Last season when they strung together winning streaks of three, four and five games, the Bears rode a wave of momentum to a 12-4 record and the NFC North championship. A year later, they're desperately trying to stop sliding in the opposite direction.
"You could feel the vibe, the energy [last year]," said coach Matt Nagy. "It snowballs in a good way and that's downhill. You're rolling and no one can stop you. Now this year it's been the opposite so far. We just haven't had that good thing happen to where it's positive and you get the wins. It's been snowballing the other way. So we've got to stop that snowball and get one good thing to happen and then see where that leads us."
With the Bears having lost four straight games for the first time under Nagy and sitting in last place with a 3-5 record, the coach is determined to keep his players from pointing fingers.
"Probably the No. 1 thing … is making sure that there's no friction or fracture or separation or segregation between the team," Nagy said. "That's the hardest challenge when you go through this because there are so many different personalities and everybody has different opinions and different suggestions and different whys.
"But when you build a culture that can kind of stop that—because when bad things happen, you don't do all that—it gives you a better chance. When you have bad guys, bad people, me people, selfish people, it can get out of control. When you have that, that's hard to stop. But I really believe we don't have that with our team."
Entering Week 10, the Bears rank 29th in the NFL on offense and 9th on defense. When there's such a large disparity between units—especially on a losing team—there could be a divide. When the Bears won the NFL title in 1963, defensive players famously told their offensive counterparts to "hold 'em" when the offense took the field.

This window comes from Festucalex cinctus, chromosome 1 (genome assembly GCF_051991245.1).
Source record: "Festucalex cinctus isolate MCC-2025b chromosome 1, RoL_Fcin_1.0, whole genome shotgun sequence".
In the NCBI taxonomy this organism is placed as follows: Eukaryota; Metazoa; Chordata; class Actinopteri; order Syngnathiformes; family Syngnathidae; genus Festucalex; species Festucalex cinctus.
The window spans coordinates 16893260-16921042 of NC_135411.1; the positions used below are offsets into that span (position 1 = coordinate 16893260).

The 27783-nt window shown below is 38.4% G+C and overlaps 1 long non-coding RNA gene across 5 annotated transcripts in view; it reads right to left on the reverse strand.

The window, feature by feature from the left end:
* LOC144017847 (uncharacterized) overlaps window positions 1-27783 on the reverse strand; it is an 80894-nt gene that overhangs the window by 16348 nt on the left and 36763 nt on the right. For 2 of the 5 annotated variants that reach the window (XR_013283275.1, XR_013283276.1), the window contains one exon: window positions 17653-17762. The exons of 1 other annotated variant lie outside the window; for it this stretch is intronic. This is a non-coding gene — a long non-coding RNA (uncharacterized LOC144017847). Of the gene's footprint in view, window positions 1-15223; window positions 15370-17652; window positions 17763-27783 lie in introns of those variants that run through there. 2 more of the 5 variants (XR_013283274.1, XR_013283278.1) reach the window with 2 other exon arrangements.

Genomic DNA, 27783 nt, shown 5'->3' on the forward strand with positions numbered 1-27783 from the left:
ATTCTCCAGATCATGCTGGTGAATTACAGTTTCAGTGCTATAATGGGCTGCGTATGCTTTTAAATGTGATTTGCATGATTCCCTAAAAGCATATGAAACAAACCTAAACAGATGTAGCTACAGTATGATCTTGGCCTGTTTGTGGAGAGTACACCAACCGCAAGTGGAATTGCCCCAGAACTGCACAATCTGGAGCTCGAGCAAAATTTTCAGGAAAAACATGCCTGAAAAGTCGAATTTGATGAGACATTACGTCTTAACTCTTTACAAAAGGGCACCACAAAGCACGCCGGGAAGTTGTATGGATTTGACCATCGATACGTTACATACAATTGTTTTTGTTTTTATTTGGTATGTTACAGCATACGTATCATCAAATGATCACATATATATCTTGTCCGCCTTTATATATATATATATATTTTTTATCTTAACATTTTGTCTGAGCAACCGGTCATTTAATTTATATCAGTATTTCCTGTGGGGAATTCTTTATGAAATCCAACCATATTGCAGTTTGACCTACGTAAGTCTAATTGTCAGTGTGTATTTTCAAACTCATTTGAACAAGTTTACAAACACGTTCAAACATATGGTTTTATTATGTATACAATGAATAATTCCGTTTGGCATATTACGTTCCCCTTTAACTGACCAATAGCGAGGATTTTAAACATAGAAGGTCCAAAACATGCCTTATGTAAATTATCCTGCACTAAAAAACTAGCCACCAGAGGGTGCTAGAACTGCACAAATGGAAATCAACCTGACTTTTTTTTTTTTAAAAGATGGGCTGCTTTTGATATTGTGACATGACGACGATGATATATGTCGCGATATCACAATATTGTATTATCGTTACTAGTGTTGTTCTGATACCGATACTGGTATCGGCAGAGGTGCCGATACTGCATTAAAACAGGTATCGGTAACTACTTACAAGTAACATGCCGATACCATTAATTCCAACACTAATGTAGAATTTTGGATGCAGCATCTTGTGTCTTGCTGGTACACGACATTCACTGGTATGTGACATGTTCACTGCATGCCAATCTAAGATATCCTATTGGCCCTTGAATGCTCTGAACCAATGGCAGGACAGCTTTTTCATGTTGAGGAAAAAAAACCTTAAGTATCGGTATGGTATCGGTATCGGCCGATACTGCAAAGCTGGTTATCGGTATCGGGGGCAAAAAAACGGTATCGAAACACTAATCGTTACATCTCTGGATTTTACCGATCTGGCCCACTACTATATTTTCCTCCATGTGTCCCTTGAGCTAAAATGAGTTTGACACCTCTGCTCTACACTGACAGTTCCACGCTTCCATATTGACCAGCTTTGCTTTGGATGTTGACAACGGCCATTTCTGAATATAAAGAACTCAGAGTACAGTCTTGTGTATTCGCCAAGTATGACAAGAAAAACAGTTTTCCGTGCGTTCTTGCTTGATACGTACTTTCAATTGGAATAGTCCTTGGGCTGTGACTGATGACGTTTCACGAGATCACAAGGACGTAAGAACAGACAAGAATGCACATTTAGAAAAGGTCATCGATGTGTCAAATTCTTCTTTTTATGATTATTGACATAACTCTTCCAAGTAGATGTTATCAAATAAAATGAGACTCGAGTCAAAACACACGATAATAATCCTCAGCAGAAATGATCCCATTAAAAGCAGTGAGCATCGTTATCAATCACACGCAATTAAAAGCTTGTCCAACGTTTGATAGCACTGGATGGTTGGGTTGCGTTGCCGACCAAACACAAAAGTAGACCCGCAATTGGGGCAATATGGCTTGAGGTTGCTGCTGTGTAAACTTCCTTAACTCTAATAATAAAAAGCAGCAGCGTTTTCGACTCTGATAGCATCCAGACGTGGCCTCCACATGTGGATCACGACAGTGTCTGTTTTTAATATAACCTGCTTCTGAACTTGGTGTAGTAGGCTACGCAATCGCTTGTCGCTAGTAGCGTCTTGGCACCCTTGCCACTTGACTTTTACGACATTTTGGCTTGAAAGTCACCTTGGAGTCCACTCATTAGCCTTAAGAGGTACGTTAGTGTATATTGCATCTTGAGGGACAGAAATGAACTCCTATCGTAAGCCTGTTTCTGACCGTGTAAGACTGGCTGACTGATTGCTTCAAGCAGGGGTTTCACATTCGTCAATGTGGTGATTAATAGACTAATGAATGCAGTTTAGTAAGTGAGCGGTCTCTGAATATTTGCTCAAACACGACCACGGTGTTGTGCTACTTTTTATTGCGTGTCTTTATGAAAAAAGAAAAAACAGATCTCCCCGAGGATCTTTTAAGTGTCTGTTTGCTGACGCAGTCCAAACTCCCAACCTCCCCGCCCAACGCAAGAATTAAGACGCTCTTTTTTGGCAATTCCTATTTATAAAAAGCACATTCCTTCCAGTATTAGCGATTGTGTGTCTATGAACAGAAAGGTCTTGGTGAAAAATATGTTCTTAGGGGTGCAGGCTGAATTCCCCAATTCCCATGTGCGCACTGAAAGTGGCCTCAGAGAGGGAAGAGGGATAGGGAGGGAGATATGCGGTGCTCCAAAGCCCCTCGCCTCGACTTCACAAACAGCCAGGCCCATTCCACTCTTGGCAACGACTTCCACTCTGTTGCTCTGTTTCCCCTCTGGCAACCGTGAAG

"A four-game losing streak isn't easy and especially when you have a separation of two sides with the offense struggling and the defense playing really well," Nagy said. "I've been a part of those without four-game losing streaks where that has happened, whether that's on the sideline or whether that's in the locker room.
"We haven't had any of that, and that's a credit to our players for being so strong. They care about one another. They want it more than anybody. And you keep going back to that silver lining. Somewhere there's a why. And when you figure that one out, it makes it so much sweeter in the end. It's hard now because we want it now. But there is somewhere where we have to hopefully get that why part."
Nagy continues to ensure there are no splinters within the Bears by constantly communicating with his players. He regularly chats with a group of team leaders as well as others on an individual basis during practice, in his office or elsewhere at Halas Hall. It's something he learned while working for coach Andy Reid with the Eagles and Chiefs.
"There's not a player on this team that you could ask me about where I feel like I don't have a relationship," Nagy said. "Not one."